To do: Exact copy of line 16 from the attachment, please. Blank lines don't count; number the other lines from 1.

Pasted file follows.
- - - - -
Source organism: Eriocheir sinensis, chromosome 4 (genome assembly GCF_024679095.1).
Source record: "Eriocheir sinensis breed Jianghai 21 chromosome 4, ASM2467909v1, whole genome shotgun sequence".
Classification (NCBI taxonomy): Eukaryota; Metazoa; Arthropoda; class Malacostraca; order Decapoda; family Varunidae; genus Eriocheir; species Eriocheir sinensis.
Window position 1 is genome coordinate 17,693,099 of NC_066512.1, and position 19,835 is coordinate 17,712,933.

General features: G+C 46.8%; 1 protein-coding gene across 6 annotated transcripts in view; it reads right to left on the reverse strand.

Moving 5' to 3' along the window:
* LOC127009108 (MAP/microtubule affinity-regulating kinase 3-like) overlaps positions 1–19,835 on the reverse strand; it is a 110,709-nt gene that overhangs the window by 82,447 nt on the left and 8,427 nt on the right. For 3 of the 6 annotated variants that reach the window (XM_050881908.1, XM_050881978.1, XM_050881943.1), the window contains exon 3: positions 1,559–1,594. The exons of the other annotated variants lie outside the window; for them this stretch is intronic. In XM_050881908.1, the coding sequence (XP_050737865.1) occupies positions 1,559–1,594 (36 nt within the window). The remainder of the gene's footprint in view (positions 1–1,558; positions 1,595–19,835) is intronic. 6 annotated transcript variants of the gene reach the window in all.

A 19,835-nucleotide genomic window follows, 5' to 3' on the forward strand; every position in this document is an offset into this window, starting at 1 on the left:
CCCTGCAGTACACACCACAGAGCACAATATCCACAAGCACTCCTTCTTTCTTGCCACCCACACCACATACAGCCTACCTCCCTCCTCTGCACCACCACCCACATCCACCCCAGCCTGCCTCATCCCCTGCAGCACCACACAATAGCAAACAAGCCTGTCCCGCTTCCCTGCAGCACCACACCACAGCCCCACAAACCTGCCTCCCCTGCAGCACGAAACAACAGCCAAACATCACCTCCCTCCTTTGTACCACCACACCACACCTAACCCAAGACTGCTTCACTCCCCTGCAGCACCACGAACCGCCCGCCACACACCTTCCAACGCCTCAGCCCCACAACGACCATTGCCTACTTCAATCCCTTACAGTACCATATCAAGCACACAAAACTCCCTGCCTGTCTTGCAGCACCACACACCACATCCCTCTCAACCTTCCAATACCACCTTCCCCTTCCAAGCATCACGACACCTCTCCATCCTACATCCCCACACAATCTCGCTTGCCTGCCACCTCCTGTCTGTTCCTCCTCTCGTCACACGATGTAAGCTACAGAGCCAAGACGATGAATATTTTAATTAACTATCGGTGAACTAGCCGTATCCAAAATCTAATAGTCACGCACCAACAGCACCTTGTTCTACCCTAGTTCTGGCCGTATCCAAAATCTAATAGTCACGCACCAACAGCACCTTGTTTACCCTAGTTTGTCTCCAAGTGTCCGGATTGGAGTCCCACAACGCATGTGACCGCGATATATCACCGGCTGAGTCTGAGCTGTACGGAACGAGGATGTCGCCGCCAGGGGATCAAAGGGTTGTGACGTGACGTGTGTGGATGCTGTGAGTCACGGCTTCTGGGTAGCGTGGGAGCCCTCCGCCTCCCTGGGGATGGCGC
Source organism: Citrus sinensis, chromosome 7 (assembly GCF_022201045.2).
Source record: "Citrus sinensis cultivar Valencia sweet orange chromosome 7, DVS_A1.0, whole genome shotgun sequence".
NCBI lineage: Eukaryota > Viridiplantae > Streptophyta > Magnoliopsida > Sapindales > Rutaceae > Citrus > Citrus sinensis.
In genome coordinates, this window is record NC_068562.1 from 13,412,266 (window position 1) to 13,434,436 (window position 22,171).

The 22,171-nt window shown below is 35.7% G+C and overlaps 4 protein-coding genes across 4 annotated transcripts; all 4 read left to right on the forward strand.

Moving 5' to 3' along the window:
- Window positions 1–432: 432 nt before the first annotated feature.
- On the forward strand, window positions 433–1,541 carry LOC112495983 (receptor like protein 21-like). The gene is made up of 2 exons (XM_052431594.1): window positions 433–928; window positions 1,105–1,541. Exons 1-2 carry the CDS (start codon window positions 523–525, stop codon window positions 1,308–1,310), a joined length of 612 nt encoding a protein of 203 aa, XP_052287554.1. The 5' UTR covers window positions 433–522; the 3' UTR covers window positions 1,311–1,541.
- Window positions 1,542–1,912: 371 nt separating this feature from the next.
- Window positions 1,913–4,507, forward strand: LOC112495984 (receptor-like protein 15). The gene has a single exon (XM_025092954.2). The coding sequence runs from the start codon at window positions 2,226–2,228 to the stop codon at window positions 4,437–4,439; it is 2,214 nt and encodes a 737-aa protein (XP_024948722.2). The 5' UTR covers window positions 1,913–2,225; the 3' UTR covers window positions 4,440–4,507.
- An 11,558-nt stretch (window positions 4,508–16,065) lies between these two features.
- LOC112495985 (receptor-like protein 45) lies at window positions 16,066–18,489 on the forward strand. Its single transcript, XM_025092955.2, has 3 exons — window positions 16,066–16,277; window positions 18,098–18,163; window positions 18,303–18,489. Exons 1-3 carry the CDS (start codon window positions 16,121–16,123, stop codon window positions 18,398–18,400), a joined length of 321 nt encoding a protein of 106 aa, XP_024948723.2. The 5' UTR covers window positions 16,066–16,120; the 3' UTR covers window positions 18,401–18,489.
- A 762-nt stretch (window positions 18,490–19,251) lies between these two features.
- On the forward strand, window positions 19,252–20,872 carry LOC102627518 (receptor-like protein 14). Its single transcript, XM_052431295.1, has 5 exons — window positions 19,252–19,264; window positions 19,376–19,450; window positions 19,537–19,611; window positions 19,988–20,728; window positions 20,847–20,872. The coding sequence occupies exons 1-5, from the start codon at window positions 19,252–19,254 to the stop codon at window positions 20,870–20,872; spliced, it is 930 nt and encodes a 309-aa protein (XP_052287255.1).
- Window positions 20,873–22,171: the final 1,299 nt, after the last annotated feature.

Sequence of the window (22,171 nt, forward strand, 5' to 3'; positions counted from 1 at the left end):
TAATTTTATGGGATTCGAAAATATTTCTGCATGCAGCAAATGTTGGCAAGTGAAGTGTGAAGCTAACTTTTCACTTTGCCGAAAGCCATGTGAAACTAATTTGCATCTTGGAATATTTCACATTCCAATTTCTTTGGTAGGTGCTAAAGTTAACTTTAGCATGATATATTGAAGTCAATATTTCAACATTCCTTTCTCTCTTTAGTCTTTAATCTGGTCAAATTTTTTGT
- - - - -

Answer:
- Window positions 1–432: 432 nt before the first annotated feature.